Your career guidance classes in school have probably already equipped you with sufficient knowledge on how to prepare for your first job interview. You have heard it all before: there is no such thing as too much research, it is important to dress for the occasion, and you should match your attributes to the job description in question.
While these are fundamental things to adhere to, there are other factors that can boost your employability:
Knowledge of Current Affairs
This might help to give you an edge over your competitors, especially if you are looking to enter the civil service, financial, or media industries. Your interviewers might want to test your familiarity with daily events and global happenings by asking about your thoughts on these issues. The purpose of this is to determine whether you are a person who takes the effort to stay informed. You don’t need to be extremely knowledgeable about such things – an awareness of their existence and some of their implications should be adequate.
The last thing you would want is to arrive at your interview late and disheveled. Tardiness is only telling of your weak time management and lack of eagerness at securing this job. Make a trip down to the interview location during your free time to familiarise yourself with the route and amount of time needed to get there. This should help you manage your time and expectations better, but don’t forget to set aside some buffer time for circumstances such as traffic jams and even security clearance at the building of the interview.
Most people conduct research on the company by scouring corporate websites and, for the more diligent, annual reports, and then call it a day. Go the extra mile by following the company on social media. This will give you timely insights into the things the company concerns itself with – for instance, recent Corporate Social Responsibility (CSR) efforts – which you can use to slip in during your “air time”.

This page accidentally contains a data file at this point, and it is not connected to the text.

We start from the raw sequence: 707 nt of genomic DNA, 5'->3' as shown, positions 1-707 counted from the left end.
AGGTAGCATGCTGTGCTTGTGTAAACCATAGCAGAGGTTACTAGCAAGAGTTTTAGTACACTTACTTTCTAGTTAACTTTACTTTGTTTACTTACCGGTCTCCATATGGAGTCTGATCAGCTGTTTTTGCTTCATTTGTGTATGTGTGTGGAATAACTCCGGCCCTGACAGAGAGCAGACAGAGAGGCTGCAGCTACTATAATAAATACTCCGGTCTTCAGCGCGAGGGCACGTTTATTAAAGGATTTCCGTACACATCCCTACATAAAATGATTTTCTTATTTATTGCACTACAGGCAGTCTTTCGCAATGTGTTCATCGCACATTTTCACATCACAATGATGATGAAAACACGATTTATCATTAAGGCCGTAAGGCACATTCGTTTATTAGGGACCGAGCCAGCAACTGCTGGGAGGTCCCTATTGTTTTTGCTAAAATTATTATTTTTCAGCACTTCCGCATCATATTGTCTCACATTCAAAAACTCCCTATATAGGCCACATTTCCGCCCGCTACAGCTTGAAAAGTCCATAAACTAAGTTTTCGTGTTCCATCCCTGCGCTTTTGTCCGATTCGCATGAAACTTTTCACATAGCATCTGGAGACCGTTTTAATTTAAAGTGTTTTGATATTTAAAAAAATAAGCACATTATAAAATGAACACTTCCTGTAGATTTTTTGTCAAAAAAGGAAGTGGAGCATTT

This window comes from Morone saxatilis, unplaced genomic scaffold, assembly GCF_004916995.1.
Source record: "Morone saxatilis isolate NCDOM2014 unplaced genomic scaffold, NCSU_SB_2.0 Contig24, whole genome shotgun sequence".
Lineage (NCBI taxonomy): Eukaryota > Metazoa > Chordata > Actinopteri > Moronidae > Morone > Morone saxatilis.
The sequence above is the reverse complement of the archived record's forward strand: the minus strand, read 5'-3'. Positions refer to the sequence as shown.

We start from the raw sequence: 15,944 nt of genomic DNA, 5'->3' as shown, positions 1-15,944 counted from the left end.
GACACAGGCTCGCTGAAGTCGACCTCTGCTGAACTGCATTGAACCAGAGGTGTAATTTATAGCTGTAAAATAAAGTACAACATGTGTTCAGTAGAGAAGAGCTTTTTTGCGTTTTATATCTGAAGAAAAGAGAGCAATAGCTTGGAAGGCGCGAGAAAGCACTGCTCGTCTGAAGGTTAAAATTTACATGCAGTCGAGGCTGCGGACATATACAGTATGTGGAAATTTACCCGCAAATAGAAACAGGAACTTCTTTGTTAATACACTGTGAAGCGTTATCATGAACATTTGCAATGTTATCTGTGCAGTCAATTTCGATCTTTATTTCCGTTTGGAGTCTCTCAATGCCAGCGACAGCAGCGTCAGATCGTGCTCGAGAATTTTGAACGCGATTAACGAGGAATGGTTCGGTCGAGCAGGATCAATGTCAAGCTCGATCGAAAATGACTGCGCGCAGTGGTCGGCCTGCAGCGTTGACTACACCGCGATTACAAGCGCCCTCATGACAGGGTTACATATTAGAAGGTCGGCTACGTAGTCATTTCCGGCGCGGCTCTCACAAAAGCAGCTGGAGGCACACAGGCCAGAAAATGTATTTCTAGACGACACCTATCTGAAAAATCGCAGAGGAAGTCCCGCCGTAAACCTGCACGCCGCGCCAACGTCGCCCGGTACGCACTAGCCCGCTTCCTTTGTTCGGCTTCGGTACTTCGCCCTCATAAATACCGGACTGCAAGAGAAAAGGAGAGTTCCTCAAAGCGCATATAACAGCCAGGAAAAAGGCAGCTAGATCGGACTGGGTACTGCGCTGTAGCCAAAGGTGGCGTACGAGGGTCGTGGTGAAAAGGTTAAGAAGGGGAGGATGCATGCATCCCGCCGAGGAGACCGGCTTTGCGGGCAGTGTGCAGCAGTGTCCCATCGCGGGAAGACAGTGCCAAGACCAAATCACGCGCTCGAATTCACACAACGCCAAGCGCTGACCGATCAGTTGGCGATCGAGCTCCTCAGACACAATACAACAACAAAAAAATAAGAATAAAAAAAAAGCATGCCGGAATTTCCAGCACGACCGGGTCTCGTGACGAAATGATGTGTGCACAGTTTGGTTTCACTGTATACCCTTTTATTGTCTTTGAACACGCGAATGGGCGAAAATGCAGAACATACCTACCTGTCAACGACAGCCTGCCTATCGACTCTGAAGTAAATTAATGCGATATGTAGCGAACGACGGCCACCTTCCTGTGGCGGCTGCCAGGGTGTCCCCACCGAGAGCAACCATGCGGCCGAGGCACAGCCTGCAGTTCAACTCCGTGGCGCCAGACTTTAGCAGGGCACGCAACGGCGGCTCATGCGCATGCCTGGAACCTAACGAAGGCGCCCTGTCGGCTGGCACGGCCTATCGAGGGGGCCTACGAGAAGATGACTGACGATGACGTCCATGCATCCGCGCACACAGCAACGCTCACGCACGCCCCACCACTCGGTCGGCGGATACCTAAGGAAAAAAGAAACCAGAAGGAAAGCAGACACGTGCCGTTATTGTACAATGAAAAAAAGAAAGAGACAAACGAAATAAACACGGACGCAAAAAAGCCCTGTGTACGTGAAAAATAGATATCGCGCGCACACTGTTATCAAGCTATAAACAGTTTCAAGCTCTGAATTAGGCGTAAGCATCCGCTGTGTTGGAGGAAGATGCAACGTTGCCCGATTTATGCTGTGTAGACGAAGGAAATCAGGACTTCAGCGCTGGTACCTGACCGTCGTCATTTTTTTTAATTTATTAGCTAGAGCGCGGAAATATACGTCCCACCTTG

Highlight Your Goals
Aside from preparing responses to typical interview questions such as “What are your strengths and weaknesses?” and “Why should we hire you?”, ask yourself what you would like to achieve in this job. Perhaps it is the chance to contribute to the company’s overall mission, or perhaps it is to use it as a springboard for greater opportunities five years down the road. In any case, you can weave your goals into your response to your interviewers’ first inquiry: “Tell us more about you.”
The last thing your interviewer would probably ask is “Do you have any other questions?” Don’t shy away from asking questions at this point. If you have put effort into preparing for the interview, you should have at least one thoughtful question about the organisation.
If everything you wanted to know was already addressed during the interview, don’t miss the opportunity to ask a question anyway. You can ask the interviewer about the next CSR effort the company is initiating or for feedback on your answers.